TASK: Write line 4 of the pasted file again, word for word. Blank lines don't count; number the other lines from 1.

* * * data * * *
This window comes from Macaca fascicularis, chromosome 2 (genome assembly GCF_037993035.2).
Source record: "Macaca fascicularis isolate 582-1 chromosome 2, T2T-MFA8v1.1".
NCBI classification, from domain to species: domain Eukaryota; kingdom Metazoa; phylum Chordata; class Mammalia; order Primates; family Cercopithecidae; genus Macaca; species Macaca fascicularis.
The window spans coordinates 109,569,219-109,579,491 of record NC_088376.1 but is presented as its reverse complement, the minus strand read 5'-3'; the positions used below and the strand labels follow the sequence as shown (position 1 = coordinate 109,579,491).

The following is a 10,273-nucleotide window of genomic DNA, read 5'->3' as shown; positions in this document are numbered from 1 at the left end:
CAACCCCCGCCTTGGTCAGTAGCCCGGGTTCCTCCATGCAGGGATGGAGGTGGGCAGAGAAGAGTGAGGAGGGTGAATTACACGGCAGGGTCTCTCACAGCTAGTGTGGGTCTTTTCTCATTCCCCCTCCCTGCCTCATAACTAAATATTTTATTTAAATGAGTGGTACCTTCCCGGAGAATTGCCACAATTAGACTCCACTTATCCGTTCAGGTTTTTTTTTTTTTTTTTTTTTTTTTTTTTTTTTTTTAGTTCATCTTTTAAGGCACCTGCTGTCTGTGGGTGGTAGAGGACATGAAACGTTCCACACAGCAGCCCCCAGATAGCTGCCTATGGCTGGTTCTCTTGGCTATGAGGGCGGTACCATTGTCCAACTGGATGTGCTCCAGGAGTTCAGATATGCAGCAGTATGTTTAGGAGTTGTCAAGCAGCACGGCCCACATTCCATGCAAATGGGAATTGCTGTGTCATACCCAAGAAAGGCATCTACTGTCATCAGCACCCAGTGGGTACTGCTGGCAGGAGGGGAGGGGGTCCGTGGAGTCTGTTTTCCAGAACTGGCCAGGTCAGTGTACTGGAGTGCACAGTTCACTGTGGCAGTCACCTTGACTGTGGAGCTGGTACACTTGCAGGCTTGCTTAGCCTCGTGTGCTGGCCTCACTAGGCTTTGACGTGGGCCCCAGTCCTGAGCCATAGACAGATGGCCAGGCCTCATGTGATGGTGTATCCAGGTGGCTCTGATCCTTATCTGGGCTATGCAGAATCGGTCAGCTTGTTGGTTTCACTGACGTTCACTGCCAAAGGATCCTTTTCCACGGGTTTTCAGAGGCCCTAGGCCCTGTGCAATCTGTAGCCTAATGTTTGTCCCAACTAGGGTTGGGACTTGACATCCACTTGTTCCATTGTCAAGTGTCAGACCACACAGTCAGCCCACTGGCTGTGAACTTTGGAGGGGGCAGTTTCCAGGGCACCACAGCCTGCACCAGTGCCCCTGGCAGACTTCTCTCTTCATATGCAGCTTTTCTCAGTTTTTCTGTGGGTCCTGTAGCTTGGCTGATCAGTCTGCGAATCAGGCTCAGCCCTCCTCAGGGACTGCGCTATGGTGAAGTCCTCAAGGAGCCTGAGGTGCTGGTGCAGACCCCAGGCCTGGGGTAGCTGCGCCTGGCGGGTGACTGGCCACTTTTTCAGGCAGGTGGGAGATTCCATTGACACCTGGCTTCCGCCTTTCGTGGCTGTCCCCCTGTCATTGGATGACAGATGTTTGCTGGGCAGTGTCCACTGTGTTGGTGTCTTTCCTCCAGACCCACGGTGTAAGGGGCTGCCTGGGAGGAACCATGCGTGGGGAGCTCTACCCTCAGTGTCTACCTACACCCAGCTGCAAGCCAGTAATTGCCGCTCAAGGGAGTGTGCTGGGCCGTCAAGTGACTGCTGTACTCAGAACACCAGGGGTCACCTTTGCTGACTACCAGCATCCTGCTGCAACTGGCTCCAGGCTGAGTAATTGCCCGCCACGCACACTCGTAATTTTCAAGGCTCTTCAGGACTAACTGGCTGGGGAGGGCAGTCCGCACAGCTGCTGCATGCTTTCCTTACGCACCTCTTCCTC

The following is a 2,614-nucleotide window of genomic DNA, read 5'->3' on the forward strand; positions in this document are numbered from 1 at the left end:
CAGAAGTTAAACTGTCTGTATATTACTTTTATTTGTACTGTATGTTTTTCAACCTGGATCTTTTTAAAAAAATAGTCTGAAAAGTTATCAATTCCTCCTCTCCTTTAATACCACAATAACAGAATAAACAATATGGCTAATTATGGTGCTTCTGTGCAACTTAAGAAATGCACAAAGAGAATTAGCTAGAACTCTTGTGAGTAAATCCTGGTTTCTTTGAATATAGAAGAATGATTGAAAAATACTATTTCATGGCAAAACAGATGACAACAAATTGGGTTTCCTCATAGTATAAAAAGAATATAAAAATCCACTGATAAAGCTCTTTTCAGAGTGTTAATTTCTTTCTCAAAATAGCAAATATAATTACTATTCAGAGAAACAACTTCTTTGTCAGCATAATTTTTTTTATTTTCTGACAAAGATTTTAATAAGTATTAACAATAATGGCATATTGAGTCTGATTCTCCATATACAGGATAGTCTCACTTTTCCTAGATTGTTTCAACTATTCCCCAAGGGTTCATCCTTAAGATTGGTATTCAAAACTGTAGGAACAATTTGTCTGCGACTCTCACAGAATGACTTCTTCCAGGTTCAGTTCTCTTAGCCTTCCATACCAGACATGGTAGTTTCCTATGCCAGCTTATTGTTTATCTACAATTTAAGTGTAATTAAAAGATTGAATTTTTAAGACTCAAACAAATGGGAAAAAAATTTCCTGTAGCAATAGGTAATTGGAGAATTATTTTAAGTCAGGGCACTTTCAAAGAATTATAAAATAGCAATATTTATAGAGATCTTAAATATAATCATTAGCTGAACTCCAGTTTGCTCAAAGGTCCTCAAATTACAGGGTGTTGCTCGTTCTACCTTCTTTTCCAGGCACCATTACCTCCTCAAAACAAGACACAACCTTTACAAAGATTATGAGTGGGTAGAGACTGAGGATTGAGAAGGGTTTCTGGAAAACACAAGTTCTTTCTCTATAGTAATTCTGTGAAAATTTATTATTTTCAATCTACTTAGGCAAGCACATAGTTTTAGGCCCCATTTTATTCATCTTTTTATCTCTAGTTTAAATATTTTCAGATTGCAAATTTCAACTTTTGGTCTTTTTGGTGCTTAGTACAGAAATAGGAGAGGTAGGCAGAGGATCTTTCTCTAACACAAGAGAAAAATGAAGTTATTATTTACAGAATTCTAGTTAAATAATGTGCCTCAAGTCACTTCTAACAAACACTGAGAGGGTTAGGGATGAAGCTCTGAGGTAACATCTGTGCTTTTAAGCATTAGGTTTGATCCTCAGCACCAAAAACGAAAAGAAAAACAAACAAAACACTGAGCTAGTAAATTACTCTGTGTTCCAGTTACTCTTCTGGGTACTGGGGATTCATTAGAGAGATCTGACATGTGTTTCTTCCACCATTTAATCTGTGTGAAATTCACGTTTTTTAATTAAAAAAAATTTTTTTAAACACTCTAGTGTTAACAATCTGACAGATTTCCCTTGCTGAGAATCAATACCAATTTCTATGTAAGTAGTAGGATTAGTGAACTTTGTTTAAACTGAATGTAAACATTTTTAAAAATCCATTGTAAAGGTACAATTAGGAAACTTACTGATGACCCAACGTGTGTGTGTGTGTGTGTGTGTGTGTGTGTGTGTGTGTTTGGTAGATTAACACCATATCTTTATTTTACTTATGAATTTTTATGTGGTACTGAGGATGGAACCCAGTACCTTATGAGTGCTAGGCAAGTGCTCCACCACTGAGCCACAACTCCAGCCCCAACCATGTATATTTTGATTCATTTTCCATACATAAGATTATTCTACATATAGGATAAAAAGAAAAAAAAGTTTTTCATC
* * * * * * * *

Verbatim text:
The window spans coordinates 109,569,219-109,579,491 of record NC_088376.1 but is presented as its reverse complement, the minus strand read 5'-3'; the positions used below and the strand labels follow the sequence as shown (position 1 = coordinate 109,579,491).